TH:  I’d like to zoom in on the opening in particular, because the story really drew me in. It starts, “He was nothing if not the consummate local. If a people were boorish he was boorish, if courteous then courteous. In Beijing he was anonymous, in Tokyo he was serious, and in Doolin he was a baritone. And, heavy and drunk at a picnic table in Munich, he was in a state of permanent appetite. A fly sentried the golden, salty chicken from which he tore a leg as the Germans around him licked the grease from their fingers and dried them on their shorts. So he too let the juices run down his chin then chased them with cetacean gulps of beer until his face shone…” 

In its rhythms, this possesses the authority of a 19th century novel rather than a contemporary short story–the opening of A Tale of Two Cities comes to mind. I also love how words like “sentried” and “cetacean” reveal a writerly mind, one who will favor the striking turn of phrase over proportion and proper usage every time. I wonder if you could talk a bit about how the opening came about, how it served you in propelling the story forward, and whether there are other authors whose openings you would put on the walls of a Literary Museum, seek to emulate, etc. Also, is there a Literary Museum? If not, why not? We have to go to every dead author’s house individually–why?

AP: I enjoyed writing that opening for a lot of the reasons you mention. It was as close as I got to being a travel writer myself, maybe, and I tried to think back to being in a beer garden and was surprised how clear my memory was on a physical level yet sort of muddled on a personal level. What was I thinking about? What did I want? Was I happy? Granted, the beer probably didn’t help those perceptions, but It gave me some perspective on who Trotter was and what he would write about, why he might be able to so easily manipulate the story of a trip in that sort of blur. There’s this illusion of constant motion in memories of a journey but really it’s the same 24-hour day, same you.

 And, yeah, I definitely then set out to sort of mimic that style you see in older novels set outside the author’s home country. Maybe not as far back as all that either: Henry James, E.M. Forster, Ford Madox Ford, Malcolm Lowry, etc.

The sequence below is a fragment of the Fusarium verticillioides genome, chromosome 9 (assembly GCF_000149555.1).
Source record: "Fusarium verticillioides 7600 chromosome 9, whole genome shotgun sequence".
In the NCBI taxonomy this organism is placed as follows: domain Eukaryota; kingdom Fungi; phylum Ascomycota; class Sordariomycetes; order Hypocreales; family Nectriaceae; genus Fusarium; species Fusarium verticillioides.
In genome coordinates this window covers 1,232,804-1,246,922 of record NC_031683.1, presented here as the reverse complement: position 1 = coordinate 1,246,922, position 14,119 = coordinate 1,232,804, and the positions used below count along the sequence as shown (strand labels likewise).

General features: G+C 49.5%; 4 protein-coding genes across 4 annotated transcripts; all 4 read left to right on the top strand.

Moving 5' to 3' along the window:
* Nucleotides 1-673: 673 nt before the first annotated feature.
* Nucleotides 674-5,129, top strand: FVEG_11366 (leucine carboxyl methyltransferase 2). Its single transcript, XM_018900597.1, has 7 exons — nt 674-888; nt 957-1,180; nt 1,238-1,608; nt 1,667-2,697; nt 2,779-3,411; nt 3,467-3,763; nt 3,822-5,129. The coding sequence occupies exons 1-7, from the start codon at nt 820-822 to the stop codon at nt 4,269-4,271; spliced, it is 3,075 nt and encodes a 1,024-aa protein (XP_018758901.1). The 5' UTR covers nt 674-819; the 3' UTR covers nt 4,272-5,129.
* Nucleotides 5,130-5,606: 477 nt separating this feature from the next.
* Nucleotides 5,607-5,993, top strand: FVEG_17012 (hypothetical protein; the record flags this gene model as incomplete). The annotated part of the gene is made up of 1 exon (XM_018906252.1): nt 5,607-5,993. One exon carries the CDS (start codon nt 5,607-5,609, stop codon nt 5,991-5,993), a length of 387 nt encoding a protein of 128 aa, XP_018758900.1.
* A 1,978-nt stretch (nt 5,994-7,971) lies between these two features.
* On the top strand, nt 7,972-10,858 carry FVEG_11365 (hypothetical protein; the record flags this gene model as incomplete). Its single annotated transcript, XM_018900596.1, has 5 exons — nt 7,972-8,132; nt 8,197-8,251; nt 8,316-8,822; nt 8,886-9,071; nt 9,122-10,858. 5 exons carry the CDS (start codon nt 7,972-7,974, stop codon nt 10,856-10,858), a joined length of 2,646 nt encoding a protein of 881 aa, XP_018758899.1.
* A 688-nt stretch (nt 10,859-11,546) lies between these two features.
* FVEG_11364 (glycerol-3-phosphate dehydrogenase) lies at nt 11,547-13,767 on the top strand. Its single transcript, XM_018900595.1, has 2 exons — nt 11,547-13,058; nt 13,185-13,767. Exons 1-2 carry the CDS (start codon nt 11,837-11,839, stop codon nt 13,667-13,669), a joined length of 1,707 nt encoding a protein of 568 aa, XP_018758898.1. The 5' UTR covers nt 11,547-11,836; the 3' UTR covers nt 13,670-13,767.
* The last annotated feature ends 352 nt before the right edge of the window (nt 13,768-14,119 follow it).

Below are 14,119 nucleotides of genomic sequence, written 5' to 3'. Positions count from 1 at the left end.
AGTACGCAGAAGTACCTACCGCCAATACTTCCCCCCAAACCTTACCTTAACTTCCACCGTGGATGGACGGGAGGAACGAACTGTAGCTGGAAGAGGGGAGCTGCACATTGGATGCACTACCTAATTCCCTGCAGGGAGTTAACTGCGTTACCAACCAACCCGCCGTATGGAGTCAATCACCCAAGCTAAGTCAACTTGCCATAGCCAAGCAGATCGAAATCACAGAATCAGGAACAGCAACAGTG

Ford and Lowry can have wings in my literary museum.

 And the answer to why we don’t have literary museums is probably all wrapped up in our sort of gossipy relationship with writers. We want to see who they were, where they did it. Their houses or offices might carry some residual genius—as if just existing was their greatest work—whereas a museum carrying Faulkner’s coffee mug only offers a coffee mug smelling of whiskey.

 This personal relationship with an author was the genesis of the story, by the way. I was fascinated by how much mileage non-fiction writers could get out of dropping a personal detail here or there in otherwise unrelated stories. It was actually Bill Simmons, the sports columnist, who made me start thinking about that. Is that embarrassing? I’m not sure. In any case, I didn’t want to write about a sportswriter (thank you, Richard Ford), nor did I want to imply Bill Simmons made up his wife. Though I remain unconvinced.

 TH:  I first learned of your work through the Cupboard, which publishes excellent chapbooks–I haven’t been disappointed yet. But while this story has its heels pretty firmly dug into mimetic realism, I feel as though the Cupboard books tend to steer pretty far afield of that. One of my favorites, A Brief Encyclopedia of Modern Magic by Michael Stewart, could pass itself off as a reference book, including entries on eccentric apocryphal magicians one wishes had lived, along with tricks you can do at home involving metaphysical impossibilities and murder. Obviously, your aesthetic taste is fairly wide-ranging. Do you even think in these terms when you approach your work and your editorial selection process? How fluidly do you move back and forth between mimetic work and that in which the artifice gets right up in your face? 
 

AP: I used to be really concerned with this, and I’m happy to say that I was able to let it go a long time back. For a long time I had two short story manuscripts in progress, one realistic and the other about vampires or whatever. I eventually just had to grow up a little bit and ask myself what it was I honestly liked about the authors I was reading. It wasn’t just the oddity of someone like Kelly Link nor was it the emotional realism of someone like Madox Ford, it was something that went beyond those easy classifications. Or maybe I just didn’t want to choose. But at some point I gave up, and once I got beyond that paranoia of type, I think I naturally found my own relationship with the world. Most of my work now settles somewhere in between straight realism and, well, the “artifice” as you say. Or maybe individual pieces skew further one way or the other, but the things that interest me—fissures, obsessions, the hysterical—create a feeling that renders the other discussion irrelevant. That’s what I hope, anyway.

 All of which is to say that like all of us, I probably just realized it was more important to figure out what I wanted to say whether than if it should be said with farmers or ghosts.

Even “It Goes Without Saying” feels that for me despite its mimetic qualities. There’s nothing supernatural about it, of course, but it still feels a little schizophrenic to me in a way, or at least it doesn’t solve all of its mysteries or end with a Carver-esque epiphany or whatever.

And now that I’ve said all that it seems clear to me that I still favor the odd or surreal, especially editorially. It just feels like a more appropriate representation of the world to me, most days.

TH: What’s something non-literary that impacts your work in surprising ways?